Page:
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Re: shift vs @_

by tomhukins (Curate)
on Oct 02, 2006 at 20:11 UTC ( #575946=note: print w/replies, xml ) Need Help??

in reply to shift vs @_

I can think of one reason not yet mentioned: Multi-line shift makes patches more readable. Imagine you have:

sub blah { my $foo = shift; my $bar = shift; }

If I want to add another argument (maybe at this point I should consider hash-based arguments as above, but let's assume I can't, maybe for backwards compatibility), I might rewrite this as:

sub blah { my $foo = shift; my $bar = shift; my $baz = shift; }

The patch to add this argument only contains one additional line with the new argument, making the code easier for people reviewing changes in your version control system or reviewing patches before committing them.

If you change my ($foo, $bar) = @_; to my ($foo, $bar, $baz) = @_; traditional patch/diff output shows one line removed and one added which makes it a little less clear that the change does nothing other than add one new argument.

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Re^2: shift vs @_
by Argel (Prior) on Oct 02, 2006 at 20:26 UTC
    I'm not going to claim this is better but it does allow you to meet your change management goals while still using the my()=@_ form.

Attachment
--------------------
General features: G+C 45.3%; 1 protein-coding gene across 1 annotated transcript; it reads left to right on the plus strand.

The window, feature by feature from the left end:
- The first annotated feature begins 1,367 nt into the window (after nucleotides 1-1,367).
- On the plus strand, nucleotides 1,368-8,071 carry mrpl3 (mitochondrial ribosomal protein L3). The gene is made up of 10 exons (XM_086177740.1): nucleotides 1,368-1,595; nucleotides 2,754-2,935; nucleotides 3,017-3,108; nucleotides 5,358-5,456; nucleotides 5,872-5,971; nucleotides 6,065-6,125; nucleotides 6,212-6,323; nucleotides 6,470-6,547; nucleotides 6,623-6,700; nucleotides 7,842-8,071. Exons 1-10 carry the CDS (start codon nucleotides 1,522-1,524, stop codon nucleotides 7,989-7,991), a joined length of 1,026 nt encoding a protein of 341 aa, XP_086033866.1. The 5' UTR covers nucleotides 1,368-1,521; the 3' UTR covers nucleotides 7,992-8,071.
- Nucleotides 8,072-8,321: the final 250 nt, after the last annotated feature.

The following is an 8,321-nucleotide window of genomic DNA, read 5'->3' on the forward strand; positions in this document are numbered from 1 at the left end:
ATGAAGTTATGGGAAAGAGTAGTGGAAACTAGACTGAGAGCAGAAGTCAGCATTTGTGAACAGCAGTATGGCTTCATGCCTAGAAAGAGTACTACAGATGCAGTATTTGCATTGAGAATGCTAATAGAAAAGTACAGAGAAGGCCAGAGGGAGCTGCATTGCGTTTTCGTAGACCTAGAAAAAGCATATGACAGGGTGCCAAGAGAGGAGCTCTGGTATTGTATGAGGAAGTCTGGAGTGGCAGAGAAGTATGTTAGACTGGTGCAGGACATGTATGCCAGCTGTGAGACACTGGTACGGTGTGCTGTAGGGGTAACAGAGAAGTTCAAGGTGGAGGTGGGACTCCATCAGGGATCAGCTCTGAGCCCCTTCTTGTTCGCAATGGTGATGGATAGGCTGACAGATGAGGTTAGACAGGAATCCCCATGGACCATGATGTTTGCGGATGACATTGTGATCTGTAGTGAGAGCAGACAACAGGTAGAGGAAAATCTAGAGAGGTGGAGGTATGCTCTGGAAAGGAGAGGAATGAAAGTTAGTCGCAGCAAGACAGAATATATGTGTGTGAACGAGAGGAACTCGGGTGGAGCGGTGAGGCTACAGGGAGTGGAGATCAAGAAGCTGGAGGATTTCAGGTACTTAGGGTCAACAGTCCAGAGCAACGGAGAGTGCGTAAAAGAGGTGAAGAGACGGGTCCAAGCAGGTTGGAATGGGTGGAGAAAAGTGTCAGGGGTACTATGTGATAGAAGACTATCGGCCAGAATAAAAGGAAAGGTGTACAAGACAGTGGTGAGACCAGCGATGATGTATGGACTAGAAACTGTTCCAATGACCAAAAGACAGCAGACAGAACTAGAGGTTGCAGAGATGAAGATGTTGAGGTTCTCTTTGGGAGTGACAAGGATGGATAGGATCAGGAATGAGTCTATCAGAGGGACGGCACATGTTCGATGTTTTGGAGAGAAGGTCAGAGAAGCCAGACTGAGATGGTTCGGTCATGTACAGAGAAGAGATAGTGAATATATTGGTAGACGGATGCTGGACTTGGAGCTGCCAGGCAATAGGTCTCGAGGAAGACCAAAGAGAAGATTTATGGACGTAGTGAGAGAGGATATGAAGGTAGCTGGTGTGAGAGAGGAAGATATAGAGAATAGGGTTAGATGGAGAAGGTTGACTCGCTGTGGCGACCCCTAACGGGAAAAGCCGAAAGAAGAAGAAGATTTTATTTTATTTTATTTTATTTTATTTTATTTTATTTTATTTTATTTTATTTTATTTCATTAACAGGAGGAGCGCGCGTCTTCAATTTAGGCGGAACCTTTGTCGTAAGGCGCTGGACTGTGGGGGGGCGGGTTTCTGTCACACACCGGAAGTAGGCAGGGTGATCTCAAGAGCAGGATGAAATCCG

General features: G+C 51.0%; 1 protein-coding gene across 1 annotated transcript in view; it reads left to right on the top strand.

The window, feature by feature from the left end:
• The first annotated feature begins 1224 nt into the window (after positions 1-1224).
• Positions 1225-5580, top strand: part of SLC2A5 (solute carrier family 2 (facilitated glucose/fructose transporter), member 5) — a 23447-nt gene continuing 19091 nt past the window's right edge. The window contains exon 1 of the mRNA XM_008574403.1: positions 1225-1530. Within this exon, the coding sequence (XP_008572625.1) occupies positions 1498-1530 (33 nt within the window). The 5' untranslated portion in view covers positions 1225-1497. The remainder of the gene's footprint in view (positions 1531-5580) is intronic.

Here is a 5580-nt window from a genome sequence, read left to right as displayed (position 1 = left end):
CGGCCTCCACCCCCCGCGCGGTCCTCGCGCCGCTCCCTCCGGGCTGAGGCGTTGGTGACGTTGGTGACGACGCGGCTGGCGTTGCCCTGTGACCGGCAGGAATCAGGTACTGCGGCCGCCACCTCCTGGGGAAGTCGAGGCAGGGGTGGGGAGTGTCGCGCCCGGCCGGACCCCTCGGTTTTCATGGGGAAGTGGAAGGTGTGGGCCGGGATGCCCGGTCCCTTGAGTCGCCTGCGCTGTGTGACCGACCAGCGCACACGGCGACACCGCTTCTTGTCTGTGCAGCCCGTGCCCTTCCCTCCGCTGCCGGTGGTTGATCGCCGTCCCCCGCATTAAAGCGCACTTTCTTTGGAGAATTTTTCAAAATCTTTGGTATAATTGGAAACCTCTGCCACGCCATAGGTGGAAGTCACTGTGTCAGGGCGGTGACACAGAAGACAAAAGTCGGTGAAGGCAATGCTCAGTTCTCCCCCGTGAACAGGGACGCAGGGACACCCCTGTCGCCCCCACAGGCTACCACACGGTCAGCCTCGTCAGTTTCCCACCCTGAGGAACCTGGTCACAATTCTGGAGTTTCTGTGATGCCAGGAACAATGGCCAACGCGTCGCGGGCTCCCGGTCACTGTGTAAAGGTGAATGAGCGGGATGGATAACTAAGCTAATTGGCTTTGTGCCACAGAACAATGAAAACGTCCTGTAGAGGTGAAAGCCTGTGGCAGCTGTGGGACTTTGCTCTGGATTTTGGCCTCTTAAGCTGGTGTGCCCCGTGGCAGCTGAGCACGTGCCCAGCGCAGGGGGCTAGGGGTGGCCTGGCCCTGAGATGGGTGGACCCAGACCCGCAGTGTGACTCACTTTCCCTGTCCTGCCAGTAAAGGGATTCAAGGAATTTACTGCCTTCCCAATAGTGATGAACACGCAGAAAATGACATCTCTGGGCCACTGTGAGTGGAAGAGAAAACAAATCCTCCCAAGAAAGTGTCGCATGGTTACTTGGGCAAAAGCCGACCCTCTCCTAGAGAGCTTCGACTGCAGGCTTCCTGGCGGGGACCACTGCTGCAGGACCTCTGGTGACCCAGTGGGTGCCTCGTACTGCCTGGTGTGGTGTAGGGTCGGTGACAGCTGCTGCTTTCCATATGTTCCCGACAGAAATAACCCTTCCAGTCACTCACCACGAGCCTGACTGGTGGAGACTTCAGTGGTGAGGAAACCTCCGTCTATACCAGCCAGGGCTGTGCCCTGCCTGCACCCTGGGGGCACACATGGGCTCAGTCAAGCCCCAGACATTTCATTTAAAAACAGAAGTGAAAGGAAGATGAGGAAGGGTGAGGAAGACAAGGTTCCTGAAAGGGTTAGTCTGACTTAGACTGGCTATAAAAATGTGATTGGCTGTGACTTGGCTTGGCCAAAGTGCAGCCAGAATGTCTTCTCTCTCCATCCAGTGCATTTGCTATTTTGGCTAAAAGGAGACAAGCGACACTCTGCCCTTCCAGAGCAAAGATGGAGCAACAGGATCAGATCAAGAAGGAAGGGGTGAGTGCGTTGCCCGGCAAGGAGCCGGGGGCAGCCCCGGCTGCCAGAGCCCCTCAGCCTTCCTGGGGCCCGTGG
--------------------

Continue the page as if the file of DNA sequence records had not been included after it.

sub blah { my( $foo, $bar, $baz, ) = @_; }
      Actually, I think I will claim it is better. In theory it should be easier to notice changes since there is less clutter -- no leading "my" and no trailing "= shift" that someone eyeballing the code has to filter out so the variables themselves should stand out better.
        Perhaps, but consider the starting point of one argument:
        my( $foo, ) = @_;
        compared to:
        my $foo = shift;
        I use the shift approach because it gives me a clean starting point and lets me extend my methods (or subroutines) easily. Having said that, I try to avoid extending public methods and prefer to create new methods when appropriate. But perhaps I'm drifting away from the original question a little..
Re^2: shift vs @_
by GrandFather (Saint) on Oct 02, 2006 at 21:25 UTC

    That depends on the diff tool you use. TortoiseSVN's diff shows changes within a line for example, so the extra verbiage associated with the shift is not required. Besides, generally the number of times you have to check deltas to solve a problem are many fewer than the number of times you look at the code in the process of writing or using it. An idiom that provides clarity in writing and use is more important than occasional merge or delta issues.

    Using the list assignment form makes it easier to match the parameter list in the call with the required parameters - the assignment list self documents the required parameters (especially if good names are used).

    DWIM is Perl's answer to Gödel

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